Kansas City Royals

Royals shut out, end home stand 1-4

If 40 games is a benchmark — the de facto quarter pole in baseball’s marathon derby — then Sunday provided another opportunity to view the 2012 Royals with a wide-angle lens.

And really, the Royals’ 2-0 loss to Arizona in front of a crowd of 24,234 — including 391 dogs — fell in line with a handful of seasonlong themes.

The Royals came up a couple runs short at home. Eric Hosmer went hitless while ripping a ninth-inning liner that found its way into a fielder’s glove. Starter Nate Adcock pitched five strong innings but still managed to pick up a loss.

Not a bad snapshot for the Royals’ life at home this season.

“It’s been tough,” said right fielder Jeff Francoeur, who matched a career high with four hits. “I still said I’d like to see where we’re at at the end of May, and we still got a nine-game road trip coming up. We’ve played really well on the road, so we’re really confident.”

The loss dropped the Royals to just 1-4 on the brief five-game home stand — negating a 4-1 road trip last week — and we’ll now pause for a brief pop-culture interlude. You may remember the 1990s classic “Dumb & Dumber,” with Jim Carrey’s character, Lloyd Christmas, offering up the following proverb: “Some people just aren’t cut out for life on the road.”

In the Royals’ case, no, the road has been the easy part. It’s life at Kauffman Stadium that has provided the deepest cuts and bruises.

The Royals fell to just 5-17 at home before escaping back on the road for a nine-game trip that starts at Yankee Stadium on Monday night.

On Sunday, the offense was held in check for seven innings by Arizona rookie Wade Miley, a former supplemental-round selection in 2008. Miley, the National League’s Rookie of the Month for April, threw seven scoreless innings and lowered his ERA to 2.14 for the season.

“He was working off his fastball,” said Hosmer, who went zero for three and watched his average drop to .172. And when a pitcher does that, all his other pitches are a lot more effective. And he just went out and attacked guys.”

The Royals’ offense managed just seven hits — including four from Francoeur — and the bats couldn’t break through against reliever David Hernandez in the eighth or closer J.J. Putz in the ninth.

Trailing 2-0, the Royals did put two runners on in the eighth after Billy Butler was hit by a pitch and Francoeur floated a singled into center field. But Alex Gordon couldn’t check his swing with two strikes and the rally ended.

The Royals’ were shut out for the fourth time this season, and Miley set the tone.

“Miley was that good,” Royals manager Ned Yost said. “First time we’ve seen him. We watched video on him. He was exactly what we thought he’d be. (He’s) got really good stuff. Commands the ball down. Kind of throws across his body, has a very quick arm. (It was) tough to pick up.”

Adcock, meanwhile, was starting on short notice after Everett Teaford went on the disabled list on Saturday. And he may have just earned himself another start after allowing just one earned run and five hits in five innings of work.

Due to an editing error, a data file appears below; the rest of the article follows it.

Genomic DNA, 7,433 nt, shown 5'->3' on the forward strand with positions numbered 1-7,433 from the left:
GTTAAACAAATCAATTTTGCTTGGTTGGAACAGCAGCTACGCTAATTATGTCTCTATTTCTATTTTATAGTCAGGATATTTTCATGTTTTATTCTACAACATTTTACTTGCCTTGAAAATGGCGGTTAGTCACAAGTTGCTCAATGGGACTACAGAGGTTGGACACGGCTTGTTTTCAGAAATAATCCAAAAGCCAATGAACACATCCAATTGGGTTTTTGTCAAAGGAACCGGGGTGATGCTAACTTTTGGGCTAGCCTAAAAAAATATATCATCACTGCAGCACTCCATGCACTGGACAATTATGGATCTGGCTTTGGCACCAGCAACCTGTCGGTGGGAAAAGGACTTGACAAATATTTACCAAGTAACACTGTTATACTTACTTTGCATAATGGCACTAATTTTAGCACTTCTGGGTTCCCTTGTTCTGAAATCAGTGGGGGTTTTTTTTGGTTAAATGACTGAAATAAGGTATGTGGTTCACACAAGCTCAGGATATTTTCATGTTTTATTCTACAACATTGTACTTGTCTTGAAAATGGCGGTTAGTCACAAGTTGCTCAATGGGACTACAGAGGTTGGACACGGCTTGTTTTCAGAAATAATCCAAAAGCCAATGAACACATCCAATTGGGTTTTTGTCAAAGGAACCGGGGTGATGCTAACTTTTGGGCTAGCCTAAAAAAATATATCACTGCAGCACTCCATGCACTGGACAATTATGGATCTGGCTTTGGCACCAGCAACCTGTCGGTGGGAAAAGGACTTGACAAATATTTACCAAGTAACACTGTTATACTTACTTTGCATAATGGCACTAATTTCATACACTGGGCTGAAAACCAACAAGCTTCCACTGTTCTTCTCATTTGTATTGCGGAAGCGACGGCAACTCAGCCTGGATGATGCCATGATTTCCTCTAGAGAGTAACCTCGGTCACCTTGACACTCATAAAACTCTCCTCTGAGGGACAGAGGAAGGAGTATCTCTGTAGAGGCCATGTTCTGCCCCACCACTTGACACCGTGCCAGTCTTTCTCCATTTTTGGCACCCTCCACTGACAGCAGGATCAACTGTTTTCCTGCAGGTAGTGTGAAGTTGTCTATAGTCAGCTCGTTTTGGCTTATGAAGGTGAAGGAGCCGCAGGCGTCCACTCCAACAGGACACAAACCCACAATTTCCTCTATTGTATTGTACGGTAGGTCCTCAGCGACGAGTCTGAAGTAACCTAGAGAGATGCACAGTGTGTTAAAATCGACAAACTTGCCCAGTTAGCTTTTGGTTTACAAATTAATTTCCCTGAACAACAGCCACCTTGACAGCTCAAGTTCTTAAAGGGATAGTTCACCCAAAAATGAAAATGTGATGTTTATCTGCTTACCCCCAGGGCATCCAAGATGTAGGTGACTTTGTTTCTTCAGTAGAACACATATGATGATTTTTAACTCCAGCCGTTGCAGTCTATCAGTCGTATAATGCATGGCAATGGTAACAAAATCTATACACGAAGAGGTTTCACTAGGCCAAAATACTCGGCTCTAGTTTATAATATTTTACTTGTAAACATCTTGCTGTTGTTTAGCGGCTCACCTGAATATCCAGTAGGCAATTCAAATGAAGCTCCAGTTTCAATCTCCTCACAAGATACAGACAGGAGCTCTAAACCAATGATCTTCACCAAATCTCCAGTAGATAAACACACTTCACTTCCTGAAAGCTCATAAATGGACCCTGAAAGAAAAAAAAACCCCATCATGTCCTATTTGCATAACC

After a whirlwind week of promotions, demotions and airline flights, Adcock made the most of his 80-pitch limit.

“Our goal was to get him to 80 pitches,” Yost said. “He’s been on a merry-go-round the last three weeks and hasn’t been lengthened out.”

Adcock added three strikeouts and has now allowed just two earned runs in his last 10 innings of work, lowering his season ERA to 2.33 in five appearances. The only slipup came in the fifth, when first baseman Paul Goldschmidt led off by banging a hanging sinker to left for a leadoff double. Goldschmidt went to third on Aaron Hill’s single to right, and John McDonald followed with a safety squeeze down the first-base line.

Hosmer closed quickly, but a small bobble allowed all runners to be safe.

“I was coming in hard,” Hosmer said, “trying to get the out at home. And I kind of looked up and saw the runner already getting there, so I tried to change momentum and go to first.”

The Diamondbacks gave themselves some breathing room with a run against right-handed reliever Greg Holland in the eighth. With Gerardo Parra on third base with one out, Justin Upton lifted a flyball to deep right. Francoeur’s throw carried close to 300 feet in the air, but Parra slid in just under the tag from Brayan Pena.

The Royals threatened in the sixth when Francoeur knocked a two-out triple off the right field wall. But once again, Miley escaped when Gordon rolled a soft grounder to second base.

Francoeur, who spent the morning working on a new timing mechanism in the batting cage, raised his average from .235 to .255.

“I’ve been kind of late to the ball,” Francoeur said. “(I’ve) been kind of getting started late, so we worked on just kind of a trigger, going off the pitcher’s hand.”

So here they are, the Royals after 40 games: 16-24, 6 ½ games out of first and firmly in fourth place in the AL Central. For now, maybe it is best to get back on the road.

“You know what,” Yost said, “we’re still to a point where I think we’re firing on about six cylinders. I think that once we get going on all eight cylinders, we’re gonna be a pretty good team.”

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